Partnership leads to strong sales of King Air, Baron and Bonanza aircraft in Latin America
SÃO PAULO, Brazil (Aug. 13, 2010) – This year, Hawker Beechcraft Corporation (HBC) is celebrating its 15th year of partnership with Líder Aviação, its authorized distributor in Brazil. During this time, HBC’s family of turboprop and piston-engine aircraft has maintained a strong share of the marketplace in Latin America, especially in Brazil. For example, throughout the past three years, Latin America accounted for 22 percent of HBC’s King Air, Baron and Bonanza sales, with Brazil accounting for half of those transactions. Líder has been responsible for 58 percent of those piston-engine aircraft and turboprop sales during that same three-year period.
“We have a strong relationship with Líder and our products have done extremely well in this region thanks to their continued efforts,” said Keith Nadolski, HBC president, Beechcraft Americas. “They have a great record as representatives of our products in Brazil, which is a highly competitive marketplace for general aviation products.”
Líder Aviação offers aircraft sales, maintenance, aviation insurance, flight simulator training and a pilot training center. It operates a fleet of over 70 aircraft and has facilities at more than 20 airports in Brazil. The company currently employs more than 1,500 employees.
Hawker Beechcraft Corporation is a world-leading manufacturer of business, special mission and trainer aircraft – designing, marketing and supporting aviation products and services for businesses, governments and individuals worldwide. The company’s headquarters and major facilities are located in Wichita, Kan., with operations in Salina, Kan.; Little Rock, Ark.; Chester, England, U.K.; and Chihuahua, Mexico. The company leads the industry with a global network of more than 100 factory-owned and authorized service centers. For more information, visit www.hawkerbeechcraft.com.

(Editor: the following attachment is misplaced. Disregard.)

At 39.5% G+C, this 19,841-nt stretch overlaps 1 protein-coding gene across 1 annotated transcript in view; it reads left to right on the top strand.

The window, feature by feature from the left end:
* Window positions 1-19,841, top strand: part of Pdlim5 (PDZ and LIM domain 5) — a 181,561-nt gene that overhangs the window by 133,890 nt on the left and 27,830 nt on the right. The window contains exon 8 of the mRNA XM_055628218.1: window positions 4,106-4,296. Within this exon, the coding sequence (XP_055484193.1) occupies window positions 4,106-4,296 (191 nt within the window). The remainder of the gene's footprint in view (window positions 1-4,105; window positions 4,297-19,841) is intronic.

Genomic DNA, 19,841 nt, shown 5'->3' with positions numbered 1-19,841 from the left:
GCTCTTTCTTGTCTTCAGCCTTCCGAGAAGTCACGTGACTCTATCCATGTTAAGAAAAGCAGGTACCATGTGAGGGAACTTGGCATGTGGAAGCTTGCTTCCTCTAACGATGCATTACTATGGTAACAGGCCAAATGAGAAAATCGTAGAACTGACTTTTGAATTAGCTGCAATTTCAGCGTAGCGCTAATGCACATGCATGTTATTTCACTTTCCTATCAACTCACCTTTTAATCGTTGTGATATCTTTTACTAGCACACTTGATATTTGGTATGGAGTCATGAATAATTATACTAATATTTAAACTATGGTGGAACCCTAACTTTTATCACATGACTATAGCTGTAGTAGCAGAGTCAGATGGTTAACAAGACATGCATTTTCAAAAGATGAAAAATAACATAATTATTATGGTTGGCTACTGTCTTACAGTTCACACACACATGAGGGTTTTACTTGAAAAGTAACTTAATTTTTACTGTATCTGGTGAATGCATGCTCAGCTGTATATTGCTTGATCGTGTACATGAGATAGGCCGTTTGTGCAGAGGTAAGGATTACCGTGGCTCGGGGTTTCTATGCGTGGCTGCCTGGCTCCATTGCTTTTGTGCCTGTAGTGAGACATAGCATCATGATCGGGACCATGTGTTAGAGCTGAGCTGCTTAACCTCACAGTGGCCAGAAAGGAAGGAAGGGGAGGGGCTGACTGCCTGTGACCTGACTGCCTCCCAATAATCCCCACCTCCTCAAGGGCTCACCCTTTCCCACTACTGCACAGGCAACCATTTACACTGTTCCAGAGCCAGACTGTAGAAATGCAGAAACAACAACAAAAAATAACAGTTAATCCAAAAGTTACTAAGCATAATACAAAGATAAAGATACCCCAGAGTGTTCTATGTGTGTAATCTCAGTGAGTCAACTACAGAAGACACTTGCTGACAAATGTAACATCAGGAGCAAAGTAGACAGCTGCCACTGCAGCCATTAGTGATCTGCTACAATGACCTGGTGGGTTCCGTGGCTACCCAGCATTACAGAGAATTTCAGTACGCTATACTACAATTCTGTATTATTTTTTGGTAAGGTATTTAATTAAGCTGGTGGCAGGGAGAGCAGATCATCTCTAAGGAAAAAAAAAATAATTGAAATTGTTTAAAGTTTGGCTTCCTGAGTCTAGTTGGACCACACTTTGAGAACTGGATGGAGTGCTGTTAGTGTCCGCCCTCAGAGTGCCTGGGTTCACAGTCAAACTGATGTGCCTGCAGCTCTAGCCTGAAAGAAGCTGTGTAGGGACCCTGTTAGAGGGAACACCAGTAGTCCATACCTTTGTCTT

This release may contain “forward-looking statements” within the meaning of Section 27A of the Securities Act of 1933 and Section 21E of the Securities Exchange Act of 1934. All statements, other than statements of historical fact, including statements that address activities, events or developments that we or our management intend, expect, project, believe or anticipate will or may occur in the future are forward-looking statements. Forward-looking statements are based on management’s assumptions and assessments in light of past experience and trends, current conditions, expected future developments and other relevant factors. They are not guarantees of future performance, and actual results may differ significantly from those envisaged by our forward-looking statements. Among the factors that could cause actual results to differ materially from those described or implied in the forward-looking statements are general business and economic conditions, production delays resulting from lack of regulatory certifications and other factors, competition in our existing and future markets, lack of market acceptance of our products and services, the substantial leverage and debt service resulting from our indebtedness, loss or retirement of key executives and other risks disclosed in our filings with the Securities and Exchange Commission.